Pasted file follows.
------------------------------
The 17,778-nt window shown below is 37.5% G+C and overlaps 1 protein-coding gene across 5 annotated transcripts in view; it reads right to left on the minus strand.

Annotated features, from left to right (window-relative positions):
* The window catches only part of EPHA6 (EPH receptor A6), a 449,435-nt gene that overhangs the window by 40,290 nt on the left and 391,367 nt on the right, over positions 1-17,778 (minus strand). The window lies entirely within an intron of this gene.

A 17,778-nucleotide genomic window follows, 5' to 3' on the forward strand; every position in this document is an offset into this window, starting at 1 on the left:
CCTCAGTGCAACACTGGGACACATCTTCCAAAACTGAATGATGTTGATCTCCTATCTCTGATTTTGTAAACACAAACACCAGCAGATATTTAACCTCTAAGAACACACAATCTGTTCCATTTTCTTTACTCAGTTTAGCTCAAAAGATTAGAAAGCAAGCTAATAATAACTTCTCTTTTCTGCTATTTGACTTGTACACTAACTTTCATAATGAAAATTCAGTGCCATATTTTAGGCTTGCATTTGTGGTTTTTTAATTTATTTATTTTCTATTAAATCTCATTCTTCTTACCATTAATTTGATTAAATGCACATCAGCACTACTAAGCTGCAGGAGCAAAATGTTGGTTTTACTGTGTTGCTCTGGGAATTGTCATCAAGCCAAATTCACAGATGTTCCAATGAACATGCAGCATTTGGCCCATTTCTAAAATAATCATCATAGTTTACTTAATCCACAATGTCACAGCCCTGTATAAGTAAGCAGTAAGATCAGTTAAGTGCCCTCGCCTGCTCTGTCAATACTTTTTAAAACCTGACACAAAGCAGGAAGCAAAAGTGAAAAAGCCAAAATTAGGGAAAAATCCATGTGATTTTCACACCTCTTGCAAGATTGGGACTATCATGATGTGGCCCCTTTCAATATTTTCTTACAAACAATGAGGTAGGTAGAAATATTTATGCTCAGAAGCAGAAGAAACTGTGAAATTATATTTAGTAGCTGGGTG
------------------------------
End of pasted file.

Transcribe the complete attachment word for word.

The 17,778-nt window shown below is 37.5% G+C and overlaps 1 protein-coding gene across 5 annotated transcripts in view; it reads right to left on the minus strand.

Annotated features, from left to right (window-relative positions):
* The window catches only part of EPHA6 (EPH receptor A6), a 449,435-nt gene that overhangs the window by 40,290 nt on the left and 391,367 nt on the right, over positions 1-17,778 (minus strand). The window lies entirely within an intron of this gene.

A 17,778-nucleotide genomic window follows, 5' to 3' on the forward strand; every position in this document is an offset into this window, starting at 1 on the left:
CCTCAGTGCAACACTGGGACACATCTTCCAAAACTGAATGATGTTGATCTCCTATCTCTGATTTTGTAAACACAAACACCAGCAGATATTTAACCTCTAAGAACACACAATCTGTTCCATTTTCTTTACTCAGTTTAGCTCAAAAGATTAGAAAGCAAGCTAATAATAACTTCTCTTTTCTGCTATTTGACTTGTACACTAACTTTCATAATGAAAATTCAGTGCCATATTTTAGGCTTGCATTTGTGGTTTTTTAATTTATTTATTTTCTATTAAATCTCATTCTTCTTACCATTAATTTGATTAAATGCACATCAGCACTACTAAGCTGCAGGAGCAAAATGTTGGTTTTACTGTGTTGCTCTGGGAATTGTCATCAAGCCAAATTCACAGATGTTCCAATGAACATGCAGCATTTGGCCCATTTCTAAAATAATCATCATAGTTTACTTAATCCACAATGTCACAGCCCTGTATAAGTAAGCAGTAAGATCAGTTAAGTGCCCTCGCCTGCTCTGTCAATACTTTTTAAAACCTGACACAAAGCAGGAAGCAAAAGTGAAAAAGCCAAAATTAGGGAAAAATCCATGTGATTTTCACACCTCTTGCAAGATTGGGACTATCATGATGTGGCCCCTTTCAATATTTTCTTACAAACAATGAGGTAGGTAGAAATATTTATGCTCAGAAGCAGAAGAAACTGTGAAATTATATTTAGTAGCTGGGTG